Tables available online through Article Plus.


We are indebted to Ms. Oksana Colson and Ms. Leah Phillips (MA) for their administrative assistance and to Mr. Stephen Greenhalgh (MA, MLIS), Ms. C. Sam Cheng (MLIS), and Ms. Lori Giles-Smith (MLIS), research librarians, for their assistance in the work of the Neck Pain Task Force. The Bone and Joint Decade 2000–2010 Task Force on Neck Pain and Its Associated Disorders was supported by grants from the following: National Chiropractic Mutual Insurance Company (USA); Canadian Chiropractic Protective Association (Canada); State Farm Insurance Company (USA); Insurance Bureau of Canada; Länsförsäkringar (Sweden); The Swedish Whiplash Commission; Jalan Pacific Inc. (Brazil); Amgen (USA). All funds received were unrestricted grants. Funders had no control in planning, research activities, analysis or results. The report was not released to grantors prior to publication and no approval was required from funders regarding the final report.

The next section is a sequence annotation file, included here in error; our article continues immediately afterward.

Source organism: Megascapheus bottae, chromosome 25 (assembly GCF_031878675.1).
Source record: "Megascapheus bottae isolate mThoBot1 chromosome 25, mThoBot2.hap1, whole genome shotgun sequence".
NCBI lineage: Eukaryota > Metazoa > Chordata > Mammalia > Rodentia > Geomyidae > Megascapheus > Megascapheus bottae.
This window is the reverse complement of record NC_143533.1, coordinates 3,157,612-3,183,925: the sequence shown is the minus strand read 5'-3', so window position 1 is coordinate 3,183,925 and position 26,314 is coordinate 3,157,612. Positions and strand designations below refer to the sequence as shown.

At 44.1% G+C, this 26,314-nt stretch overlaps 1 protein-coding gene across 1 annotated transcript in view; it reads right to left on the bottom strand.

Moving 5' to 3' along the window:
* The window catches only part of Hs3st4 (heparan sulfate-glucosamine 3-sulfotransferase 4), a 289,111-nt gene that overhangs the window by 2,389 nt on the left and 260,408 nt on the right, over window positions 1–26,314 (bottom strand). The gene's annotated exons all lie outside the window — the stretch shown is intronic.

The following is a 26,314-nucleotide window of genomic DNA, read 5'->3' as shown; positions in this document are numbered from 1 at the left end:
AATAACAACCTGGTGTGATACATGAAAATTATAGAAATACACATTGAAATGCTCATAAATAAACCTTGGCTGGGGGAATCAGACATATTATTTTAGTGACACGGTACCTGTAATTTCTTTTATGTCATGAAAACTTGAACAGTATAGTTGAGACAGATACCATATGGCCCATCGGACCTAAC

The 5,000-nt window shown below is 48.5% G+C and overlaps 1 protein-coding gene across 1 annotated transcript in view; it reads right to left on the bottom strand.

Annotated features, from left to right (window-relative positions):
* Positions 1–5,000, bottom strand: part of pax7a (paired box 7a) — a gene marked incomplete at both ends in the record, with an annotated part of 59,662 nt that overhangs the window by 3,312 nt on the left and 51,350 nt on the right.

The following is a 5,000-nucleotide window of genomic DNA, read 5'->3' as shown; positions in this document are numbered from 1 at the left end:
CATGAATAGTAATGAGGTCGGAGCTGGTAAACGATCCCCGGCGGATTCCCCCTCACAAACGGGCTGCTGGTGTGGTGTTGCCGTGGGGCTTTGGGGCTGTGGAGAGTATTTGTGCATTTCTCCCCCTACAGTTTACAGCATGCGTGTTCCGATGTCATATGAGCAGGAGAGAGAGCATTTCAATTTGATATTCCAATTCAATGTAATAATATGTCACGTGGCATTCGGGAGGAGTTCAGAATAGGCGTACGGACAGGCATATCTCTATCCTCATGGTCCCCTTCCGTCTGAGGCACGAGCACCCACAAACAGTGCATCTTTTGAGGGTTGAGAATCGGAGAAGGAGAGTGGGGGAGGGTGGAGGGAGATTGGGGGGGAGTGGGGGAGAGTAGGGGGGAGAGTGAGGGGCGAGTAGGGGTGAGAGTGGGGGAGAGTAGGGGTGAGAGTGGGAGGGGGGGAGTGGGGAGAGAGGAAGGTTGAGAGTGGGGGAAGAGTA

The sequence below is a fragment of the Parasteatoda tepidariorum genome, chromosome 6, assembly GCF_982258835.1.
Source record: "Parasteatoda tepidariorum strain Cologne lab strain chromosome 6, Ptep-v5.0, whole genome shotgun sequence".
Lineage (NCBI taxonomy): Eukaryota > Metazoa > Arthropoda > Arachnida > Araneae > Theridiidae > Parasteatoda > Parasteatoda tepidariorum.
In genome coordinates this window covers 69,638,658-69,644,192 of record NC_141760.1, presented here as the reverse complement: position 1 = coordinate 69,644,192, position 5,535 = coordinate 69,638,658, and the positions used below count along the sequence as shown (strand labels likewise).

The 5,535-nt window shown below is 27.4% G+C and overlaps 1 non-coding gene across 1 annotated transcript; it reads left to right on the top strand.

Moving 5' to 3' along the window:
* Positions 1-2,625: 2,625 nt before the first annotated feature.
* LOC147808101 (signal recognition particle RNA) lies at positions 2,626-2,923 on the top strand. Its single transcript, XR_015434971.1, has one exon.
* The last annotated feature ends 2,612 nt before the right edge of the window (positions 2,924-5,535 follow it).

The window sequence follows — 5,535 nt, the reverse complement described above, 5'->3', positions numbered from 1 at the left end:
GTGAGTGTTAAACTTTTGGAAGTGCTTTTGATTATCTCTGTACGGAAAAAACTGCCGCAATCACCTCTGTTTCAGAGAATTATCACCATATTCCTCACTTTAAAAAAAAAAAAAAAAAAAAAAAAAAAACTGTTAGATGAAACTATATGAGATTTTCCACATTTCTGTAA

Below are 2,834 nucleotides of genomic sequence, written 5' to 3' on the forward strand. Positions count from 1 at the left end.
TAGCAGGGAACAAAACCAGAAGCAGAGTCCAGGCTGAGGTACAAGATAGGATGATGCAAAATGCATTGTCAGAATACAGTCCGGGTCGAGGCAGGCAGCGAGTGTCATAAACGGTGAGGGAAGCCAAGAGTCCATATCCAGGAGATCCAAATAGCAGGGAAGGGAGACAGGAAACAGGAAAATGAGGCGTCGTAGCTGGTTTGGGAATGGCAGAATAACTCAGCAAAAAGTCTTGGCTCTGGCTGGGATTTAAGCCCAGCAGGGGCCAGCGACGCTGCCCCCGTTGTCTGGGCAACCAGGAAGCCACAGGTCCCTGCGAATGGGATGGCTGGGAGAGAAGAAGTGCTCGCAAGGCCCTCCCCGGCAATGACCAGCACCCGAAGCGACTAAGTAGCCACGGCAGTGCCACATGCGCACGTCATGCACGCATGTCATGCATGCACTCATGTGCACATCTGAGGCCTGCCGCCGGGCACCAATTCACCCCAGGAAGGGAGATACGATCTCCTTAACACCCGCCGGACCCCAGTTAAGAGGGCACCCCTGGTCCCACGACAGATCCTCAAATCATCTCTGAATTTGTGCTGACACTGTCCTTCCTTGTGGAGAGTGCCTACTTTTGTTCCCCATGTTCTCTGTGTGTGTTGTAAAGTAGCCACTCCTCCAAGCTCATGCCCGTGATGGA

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neck pain; systematic review; epidemiology; prognosis